The northern half of the island is home to the all-important Inca creation rock and Chincana ruins, as well as the other two main villages on the island Cha’llapampa and Cha’lla. To get to the north it’s a 2-3hr hike over the islands peaks and valleys. All tourists are stopped along the path to pay their entrance fee into the North (15BOP = $2USD). We set out early to beat the heat of the sun and arrived at the sacred rock in just under 2 hours. The walk over is pretty spectacular, with views out over the entire island on both sides and in the distance you can clearly see the Cordillera mountains. The sacred rock itself was a little underwhelming. It was just sitting there by itself with nothing to tell you anything about the history of it, let alone a sign to confirm that it was in fact the right rock that we were taking photos of! The ancient ruins of Chincana were more impressive with their tiered structure and views down into one of crystal clear bays. We capped off our visit to the northern tip with a hike up the northernmost peak, that allowed us to look back over the complex and the trail we’d walked earlier that morning.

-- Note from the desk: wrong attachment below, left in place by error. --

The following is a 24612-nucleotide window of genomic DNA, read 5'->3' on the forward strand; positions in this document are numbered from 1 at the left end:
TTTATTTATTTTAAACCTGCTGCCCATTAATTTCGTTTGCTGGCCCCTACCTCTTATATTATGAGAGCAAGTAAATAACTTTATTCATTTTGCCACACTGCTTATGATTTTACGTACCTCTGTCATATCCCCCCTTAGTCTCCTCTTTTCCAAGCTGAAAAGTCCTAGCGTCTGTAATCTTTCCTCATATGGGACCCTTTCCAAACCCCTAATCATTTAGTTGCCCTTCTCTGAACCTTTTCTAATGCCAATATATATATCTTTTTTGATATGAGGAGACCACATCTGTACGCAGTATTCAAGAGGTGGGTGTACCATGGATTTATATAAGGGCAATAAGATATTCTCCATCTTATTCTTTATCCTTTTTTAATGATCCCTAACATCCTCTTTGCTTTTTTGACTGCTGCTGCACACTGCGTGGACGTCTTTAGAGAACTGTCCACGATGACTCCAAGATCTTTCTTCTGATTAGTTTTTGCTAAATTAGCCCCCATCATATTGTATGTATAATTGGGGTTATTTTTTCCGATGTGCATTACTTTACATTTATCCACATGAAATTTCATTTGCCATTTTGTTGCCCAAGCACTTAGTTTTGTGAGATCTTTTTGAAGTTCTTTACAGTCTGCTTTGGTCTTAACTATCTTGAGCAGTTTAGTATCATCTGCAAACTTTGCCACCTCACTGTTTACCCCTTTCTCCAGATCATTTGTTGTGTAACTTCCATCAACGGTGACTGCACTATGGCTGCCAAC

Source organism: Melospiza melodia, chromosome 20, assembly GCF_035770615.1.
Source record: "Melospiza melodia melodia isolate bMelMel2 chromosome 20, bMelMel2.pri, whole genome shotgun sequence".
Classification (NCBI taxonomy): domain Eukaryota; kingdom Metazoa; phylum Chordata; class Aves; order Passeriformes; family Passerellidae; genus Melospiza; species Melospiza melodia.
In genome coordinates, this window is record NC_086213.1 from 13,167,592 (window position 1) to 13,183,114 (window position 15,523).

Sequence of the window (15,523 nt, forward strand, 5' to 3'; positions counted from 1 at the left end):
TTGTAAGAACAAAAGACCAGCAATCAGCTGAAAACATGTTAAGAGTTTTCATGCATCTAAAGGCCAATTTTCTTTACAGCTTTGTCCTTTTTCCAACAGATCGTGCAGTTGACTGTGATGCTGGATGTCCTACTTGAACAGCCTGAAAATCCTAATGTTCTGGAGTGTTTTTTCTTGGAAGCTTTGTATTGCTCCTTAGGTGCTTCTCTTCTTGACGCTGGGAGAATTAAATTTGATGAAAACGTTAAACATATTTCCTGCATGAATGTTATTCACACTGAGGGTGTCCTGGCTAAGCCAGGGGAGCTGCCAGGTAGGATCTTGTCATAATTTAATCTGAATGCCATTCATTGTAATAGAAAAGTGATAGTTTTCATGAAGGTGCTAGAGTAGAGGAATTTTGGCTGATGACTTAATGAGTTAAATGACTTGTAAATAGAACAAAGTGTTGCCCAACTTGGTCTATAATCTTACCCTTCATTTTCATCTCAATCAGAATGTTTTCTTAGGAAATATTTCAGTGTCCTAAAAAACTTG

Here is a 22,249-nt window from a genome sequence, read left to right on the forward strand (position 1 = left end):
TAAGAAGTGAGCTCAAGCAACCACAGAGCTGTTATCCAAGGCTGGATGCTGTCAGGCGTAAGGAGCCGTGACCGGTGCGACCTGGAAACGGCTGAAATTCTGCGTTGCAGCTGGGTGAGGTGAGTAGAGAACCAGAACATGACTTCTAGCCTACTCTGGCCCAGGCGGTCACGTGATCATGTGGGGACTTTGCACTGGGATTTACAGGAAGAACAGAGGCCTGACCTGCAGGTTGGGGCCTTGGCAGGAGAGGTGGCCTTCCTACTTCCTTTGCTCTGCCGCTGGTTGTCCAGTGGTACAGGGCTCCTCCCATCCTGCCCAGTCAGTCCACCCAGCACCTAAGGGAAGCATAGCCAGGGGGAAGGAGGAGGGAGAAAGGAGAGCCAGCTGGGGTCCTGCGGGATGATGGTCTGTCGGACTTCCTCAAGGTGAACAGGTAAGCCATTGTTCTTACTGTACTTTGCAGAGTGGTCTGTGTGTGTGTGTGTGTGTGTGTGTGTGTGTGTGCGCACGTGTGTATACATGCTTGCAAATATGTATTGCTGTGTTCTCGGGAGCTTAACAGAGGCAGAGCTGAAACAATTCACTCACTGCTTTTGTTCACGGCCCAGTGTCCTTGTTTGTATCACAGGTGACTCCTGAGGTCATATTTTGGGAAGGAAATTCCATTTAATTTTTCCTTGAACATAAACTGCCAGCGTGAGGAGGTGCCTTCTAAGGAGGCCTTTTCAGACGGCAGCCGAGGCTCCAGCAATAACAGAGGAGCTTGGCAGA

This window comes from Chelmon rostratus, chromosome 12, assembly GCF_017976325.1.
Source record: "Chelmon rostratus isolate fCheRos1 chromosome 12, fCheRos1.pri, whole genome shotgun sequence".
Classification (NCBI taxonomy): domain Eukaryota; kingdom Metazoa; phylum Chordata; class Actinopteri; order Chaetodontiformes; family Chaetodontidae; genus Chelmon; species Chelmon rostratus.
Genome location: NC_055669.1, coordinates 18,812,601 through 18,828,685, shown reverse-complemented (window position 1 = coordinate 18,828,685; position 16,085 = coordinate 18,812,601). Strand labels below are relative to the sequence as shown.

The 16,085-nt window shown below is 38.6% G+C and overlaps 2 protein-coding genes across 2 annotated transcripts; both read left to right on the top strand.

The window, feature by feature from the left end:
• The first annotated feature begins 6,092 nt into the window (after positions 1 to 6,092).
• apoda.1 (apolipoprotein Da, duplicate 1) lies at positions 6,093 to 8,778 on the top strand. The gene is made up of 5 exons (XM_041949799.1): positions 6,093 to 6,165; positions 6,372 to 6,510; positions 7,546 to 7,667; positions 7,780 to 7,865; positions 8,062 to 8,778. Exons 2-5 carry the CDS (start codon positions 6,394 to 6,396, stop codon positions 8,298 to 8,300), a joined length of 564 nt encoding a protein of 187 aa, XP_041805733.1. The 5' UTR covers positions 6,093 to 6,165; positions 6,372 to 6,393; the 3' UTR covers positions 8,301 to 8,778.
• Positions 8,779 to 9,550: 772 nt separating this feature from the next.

The journey back to Yumani was hot, longer than expected and exhausting. We first passed through Cha’llapampa which was a dusty village with not much on offer (we were stoked we’d stayed in Yumani). There wasn’t a decent restaurant in sight so we opted for the do-it-yourself lunch option of snacks under some eucalyptus trees just outside of the village. The remainder of the track south took us through some very basic rural villages that really were working the land to make a living. It must have been tough work because it didn’t look like the soil had seen rain in months, pigs seemed to be the animal of choice! After hitting a final accent we crossed the north-south border and wandered back into Yumani and headed straight for the tienda to buy beer and Coke-zero! It was an awesome day out, a good bit of exercise and provided us with the most amazing views of the stunning island. All we had left to do was soak up an amazing sunset.